The Virgil Films DVD release of the 2018 documentary "The Coolest Guy Movie Ever: Return to the Scene of 'The Great Escape'" continues the Virgil celebration of Bro Cinema.
This "True Hollywood Story" presentation of "Escape" is filmed at the German locations of the 1963 John Sturges directed tale of Steve "King of Cool" McQueen and other A-List macho men of the era planning a massive escape from the P.O.W. camp where they are guests of der Fuhrer.
The other aforementioned documentaries about guy flicks include the Virgil 2016 DVD of (the reviewed) "Outatime" about volunteers restoring the DeLorean from the "Back to the Future." The (also reviewed) 2018 Virgil title "I Am Paul Walker" celebrates the life of that deceased "Fast and Furious" franchise star. That one shows how Walker can be considered the modern McQueen.
The following YouTube clip of a promo. for "Coolest" honors the bro code of the film by taking less than two minutes to provide a strong sense of the theme and the style of the documentary.
Our host is Haynes portrayor Lawrence Montaigne; he explains early on that creating diversions is the raison d'etre of his character.
The quest to relive the past begins with a search for the location of the camp; the leave only footprints philosophy of the shoot hinders this in that permission to cut down hundreds of trees in The Black Forest is conditioned on a fulfilled promise to plant two trees for each that is removed. The current trees and vintage production photos help pinpoint this setting,
Other pictures and memories of locals help identify background locations. Prominent ones include the spot where the McQueen character strings a wire across a road to cause a German soldier to crash a motorcycle. Hearing from the stuntman who takes that fall contributes a nice perspective to "Coolest." We also see the field where McQueen makes his iconic jump and the train station where the Nazis obtain a small victory.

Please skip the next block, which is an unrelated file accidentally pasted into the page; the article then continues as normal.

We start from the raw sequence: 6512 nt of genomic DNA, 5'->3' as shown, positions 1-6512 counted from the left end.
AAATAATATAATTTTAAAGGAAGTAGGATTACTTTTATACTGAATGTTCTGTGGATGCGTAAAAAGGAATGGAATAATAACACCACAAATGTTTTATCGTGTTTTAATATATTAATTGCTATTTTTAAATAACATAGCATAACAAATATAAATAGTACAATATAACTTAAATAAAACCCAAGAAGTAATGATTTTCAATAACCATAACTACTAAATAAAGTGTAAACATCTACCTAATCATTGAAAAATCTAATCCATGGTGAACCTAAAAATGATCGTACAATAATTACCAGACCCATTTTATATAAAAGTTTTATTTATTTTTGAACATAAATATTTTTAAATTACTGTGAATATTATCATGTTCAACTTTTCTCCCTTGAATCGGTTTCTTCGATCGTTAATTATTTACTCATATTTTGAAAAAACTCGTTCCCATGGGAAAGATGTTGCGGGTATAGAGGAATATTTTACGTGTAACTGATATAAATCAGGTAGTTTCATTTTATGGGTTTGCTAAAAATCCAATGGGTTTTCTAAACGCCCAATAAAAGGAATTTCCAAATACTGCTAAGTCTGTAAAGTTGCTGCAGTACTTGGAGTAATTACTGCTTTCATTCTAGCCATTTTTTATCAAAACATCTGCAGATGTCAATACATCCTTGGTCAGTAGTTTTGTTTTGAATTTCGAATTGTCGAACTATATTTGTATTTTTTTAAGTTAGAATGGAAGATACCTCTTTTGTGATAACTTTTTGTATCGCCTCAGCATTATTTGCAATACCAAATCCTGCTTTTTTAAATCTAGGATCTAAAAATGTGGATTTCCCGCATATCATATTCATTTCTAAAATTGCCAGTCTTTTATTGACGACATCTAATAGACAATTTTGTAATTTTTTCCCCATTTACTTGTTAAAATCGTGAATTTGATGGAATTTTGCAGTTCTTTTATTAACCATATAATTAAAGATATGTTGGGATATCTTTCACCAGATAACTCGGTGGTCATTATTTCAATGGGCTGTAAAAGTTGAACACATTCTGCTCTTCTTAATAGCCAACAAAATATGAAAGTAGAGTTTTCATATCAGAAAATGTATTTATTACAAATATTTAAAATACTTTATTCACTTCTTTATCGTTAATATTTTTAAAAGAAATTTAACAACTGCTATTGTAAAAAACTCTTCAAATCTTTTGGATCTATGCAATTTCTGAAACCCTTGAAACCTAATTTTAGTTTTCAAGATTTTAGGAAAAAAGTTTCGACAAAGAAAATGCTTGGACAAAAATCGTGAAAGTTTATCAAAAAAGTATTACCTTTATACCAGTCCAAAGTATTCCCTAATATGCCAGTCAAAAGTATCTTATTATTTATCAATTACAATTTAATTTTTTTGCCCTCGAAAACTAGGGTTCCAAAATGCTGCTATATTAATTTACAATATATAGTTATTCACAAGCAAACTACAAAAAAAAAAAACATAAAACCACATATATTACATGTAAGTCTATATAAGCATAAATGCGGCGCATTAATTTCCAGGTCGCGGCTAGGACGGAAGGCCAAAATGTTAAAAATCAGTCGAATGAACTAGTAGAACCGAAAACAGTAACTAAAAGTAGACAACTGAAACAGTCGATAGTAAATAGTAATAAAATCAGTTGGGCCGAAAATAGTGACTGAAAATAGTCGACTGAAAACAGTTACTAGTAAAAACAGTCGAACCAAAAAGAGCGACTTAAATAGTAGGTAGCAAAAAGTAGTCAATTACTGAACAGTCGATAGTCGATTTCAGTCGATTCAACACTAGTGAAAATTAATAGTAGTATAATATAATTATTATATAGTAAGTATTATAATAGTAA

The copious "behind-the-scenes" stories extend beyond modern recollections to archival interviews with McQueen and co-stars James Coburn and James Garner. We learn from locals which of these men embraces the fandom and who is more aloof. A man who runs the former barbershop of his father tells the best tale of that contrast.
The keeping it in the family theme includes the current owner of a hotel sharing the registration forms of the stars and Sturges during the ownership of the parents of the man. This tour includes the actual rooms of the Hollywood royalty.
Having a film crew recreate elements of Nazi Germany during a "too soon" period is a particularly interesting aspect of the documentary. One can relate to anger on seeing reminders of that era in an area that does not find any element of The Third Reich at all amusing.
More general information relates to improvisation that limitations require. One of the most amusing stories regarding this is the need for McQueen to play dual roles.
The bigger picture is that "Coolest" speaks to hard-core fans of "Escape" in the way that "Outatime" resonates with dedicated "Future" fans. Both films compensate for the inability of those folks to witness the making of the delectable sausage.